Monday, January 4, 2016

Poking fun, on social media, at those who took over the federal buildings in central Oregon

The Los Angeles Times reports today these Twitter hashtags for the week-end's happenings in central Oregon—namely the seizure by anti-government activists of some buildings associated with the Malheur National Wildlife Refuge.

#YallQaeda and 

I'm not sure whether to laugh or cry, though I will admit that my initial headline for yesterday's post about these events used the phrase "domestic terrorism."  

Meanwhile, Kirk Johnson and Jack Healy report in today's New York Times on how this all started: 
The protesters arrived in this old lumber town to support a 73-year-old rancher and his son who had been sentenced to prison for setting fires on federal lands. It was billed as a peaceful demonstration, but after “Amazing Grace” was sung and hugs were exchanged, a small, armed contingent declared outside a supermarket that it was taking a stand and asked who wanted to join it. 
So began the latest armed flare-up in a decades-long struggle between federal officials and local landowners and ranchers over how to manage the Western range.
Johnson and Healy quote Ryan Payne, an Army veteran involved in the siege:
We will be here for as long as it takes.  People have talked about returning land to the people for a long time. Finally, someone is making an effort in that direction.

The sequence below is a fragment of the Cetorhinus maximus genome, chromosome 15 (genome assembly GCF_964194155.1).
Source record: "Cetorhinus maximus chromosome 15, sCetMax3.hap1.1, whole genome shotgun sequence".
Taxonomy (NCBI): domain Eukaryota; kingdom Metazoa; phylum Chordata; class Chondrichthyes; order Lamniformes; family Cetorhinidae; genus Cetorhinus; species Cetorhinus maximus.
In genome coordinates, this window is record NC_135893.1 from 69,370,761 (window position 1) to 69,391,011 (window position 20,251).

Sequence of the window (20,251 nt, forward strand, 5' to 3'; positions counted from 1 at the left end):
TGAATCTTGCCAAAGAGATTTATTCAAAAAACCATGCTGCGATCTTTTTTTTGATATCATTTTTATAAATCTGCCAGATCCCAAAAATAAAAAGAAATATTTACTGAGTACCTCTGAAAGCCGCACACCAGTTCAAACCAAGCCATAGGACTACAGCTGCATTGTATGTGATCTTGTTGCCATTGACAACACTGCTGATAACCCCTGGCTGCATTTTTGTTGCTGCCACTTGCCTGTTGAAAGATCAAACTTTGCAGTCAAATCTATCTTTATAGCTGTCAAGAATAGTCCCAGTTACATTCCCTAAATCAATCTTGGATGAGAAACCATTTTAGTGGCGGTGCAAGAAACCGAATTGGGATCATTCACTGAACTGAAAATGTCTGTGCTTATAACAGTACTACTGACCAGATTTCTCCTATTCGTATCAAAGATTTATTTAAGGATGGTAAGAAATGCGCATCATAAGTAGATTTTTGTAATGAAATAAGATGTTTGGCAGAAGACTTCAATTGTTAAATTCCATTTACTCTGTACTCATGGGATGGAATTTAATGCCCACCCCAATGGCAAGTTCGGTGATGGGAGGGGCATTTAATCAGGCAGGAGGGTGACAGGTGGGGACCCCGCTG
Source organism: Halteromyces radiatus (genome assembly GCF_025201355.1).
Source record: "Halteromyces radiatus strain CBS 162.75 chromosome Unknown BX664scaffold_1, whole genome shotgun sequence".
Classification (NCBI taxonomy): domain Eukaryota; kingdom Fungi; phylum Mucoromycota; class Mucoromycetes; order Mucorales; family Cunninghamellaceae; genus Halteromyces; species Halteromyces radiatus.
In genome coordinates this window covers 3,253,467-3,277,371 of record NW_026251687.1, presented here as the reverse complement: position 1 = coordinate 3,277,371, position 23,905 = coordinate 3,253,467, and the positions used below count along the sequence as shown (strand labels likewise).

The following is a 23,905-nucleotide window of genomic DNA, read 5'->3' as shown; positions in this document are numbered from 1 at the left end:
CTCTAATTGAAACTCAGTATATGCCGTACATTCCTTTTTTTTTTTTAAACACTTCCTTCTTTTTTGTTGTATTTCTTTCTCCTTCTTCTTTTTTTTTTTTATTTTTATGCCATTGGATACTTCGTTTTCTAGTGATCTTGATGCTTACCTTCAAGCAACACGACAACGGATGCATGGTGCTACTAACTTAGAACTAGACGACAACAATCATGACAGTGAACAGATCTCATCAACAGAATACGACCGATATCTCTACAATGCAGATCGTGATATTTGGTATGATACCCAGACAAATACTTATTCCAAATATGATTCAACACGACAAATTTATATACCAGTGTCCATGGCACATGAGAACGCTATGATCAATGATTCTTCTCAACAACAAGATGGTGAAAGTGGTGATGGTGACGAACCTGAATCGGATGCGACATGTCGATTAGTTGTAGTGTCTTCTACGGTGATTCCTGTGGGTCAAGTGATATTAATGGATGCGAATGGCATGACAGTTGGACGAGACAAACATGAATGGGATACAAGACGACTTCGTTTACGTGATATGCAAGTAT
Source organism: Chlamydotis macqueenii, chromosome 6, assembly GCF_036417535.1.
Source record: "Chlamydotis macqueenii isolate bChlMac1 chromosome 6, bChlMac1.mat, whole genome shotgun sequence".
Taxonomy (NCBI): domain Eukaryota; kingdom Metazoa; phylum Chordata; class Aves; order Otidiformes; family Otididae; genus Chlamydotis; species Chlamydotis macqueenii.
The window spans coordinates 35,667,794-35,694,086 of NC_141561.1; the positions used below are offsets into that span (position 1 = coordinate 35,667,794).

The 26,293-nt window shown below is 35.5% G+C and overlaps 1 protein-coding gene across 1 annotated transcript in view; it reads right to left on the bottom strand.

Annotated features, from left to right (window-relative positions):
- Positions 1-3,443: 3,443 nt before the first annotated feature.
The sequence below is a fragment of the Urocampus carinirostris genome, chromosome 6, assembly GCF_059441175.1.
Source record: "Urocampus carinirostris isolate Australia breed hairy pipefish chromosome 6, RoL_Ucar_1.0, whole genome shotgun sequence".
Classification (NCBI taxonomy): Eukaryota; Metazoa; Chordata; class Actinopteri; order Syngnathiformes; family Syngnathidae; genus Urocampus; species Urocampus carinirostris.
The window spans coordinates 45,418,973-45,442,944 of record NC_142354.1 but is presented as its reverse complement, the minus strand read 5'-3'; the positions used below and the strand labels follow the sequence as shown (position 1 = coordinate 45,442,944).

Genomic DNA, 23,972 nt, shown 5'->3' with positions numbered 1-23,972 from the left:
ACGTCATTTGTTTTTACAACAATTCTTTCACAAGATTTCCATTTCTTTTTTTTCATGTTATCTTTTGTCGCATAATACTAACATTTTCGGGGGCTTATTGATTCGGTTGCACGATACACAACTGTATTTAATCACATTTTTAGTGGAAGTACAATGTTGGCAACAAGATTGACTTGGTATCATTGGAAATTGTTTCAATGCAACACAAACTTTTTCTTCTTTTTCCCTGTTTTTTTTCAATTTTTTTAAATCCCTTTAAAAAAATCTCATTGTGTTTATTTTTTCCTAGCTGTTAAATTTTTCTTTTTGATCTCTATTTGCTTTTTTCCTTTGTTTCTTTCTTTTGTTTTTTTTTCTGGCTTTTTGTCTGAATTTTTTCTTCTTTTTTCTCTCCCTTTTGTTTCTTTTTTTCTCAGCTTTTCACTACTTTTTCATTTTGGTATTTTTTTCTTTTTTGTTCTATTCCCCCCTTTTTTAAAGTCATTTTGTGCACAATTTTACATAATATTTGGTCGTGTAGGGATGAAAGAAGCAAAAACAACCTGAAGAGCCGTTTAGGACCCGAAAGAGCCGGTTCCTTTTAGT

Finally, while such events are often depicted as reflecting the antipathy to the federal government, this latest New York Times story quotes the Harney County Sheriff, David M. Ward, who suggests that it is also about the local government:
These men came to Harney County claiming to be part of militia groups supporting local ranchers, when in reality these men had alternative motives to attempt to overthrow the county and federal government in hopes to spark a movement across the United States.
It will be interesting to learn in coming hours and days the source of the Sheriff's information in this regard.

By the way, the LA Times coverage of the events is the best I've seen to date in terms of putting it in context of prior events, including the Cliven Bundy events in Nevada last year, as well as references to Ruby Ridge, Idaho.  Most significantly, however, the LA Times provides the perspective of U.S. Senator from Oregon Ron Wyden:
Wyden compared the frustrations of the activists to those of all rural Oregonians, who face a troubled economy yet to fully recover from the decline of the timber industry and dwindling federal dollars to replace lost timber income. 
“There’s enormous frustration about the economy and a very powerful sense in rural communities that nobody listens to them, that they don’t have any power, that their voices don’t matter,” Wyden said. “But the next step isn’t to be led by some outsiders into doing something that doesn’t help anybody.”
As for the sense that nobody listens to these folks, I refer you to earlier posts about the State of Jefferson, including this very recent one by a student in my law and rural livelihoods class.

I do not condone what these people are doing, but I can try in some small way to empathize with them. After all, the Bureau of Land Management (BLM) may seem innocuous to me, but I don't have to interface with the BLM and it has nothing to do with how or whether I am able to to feed my family. 

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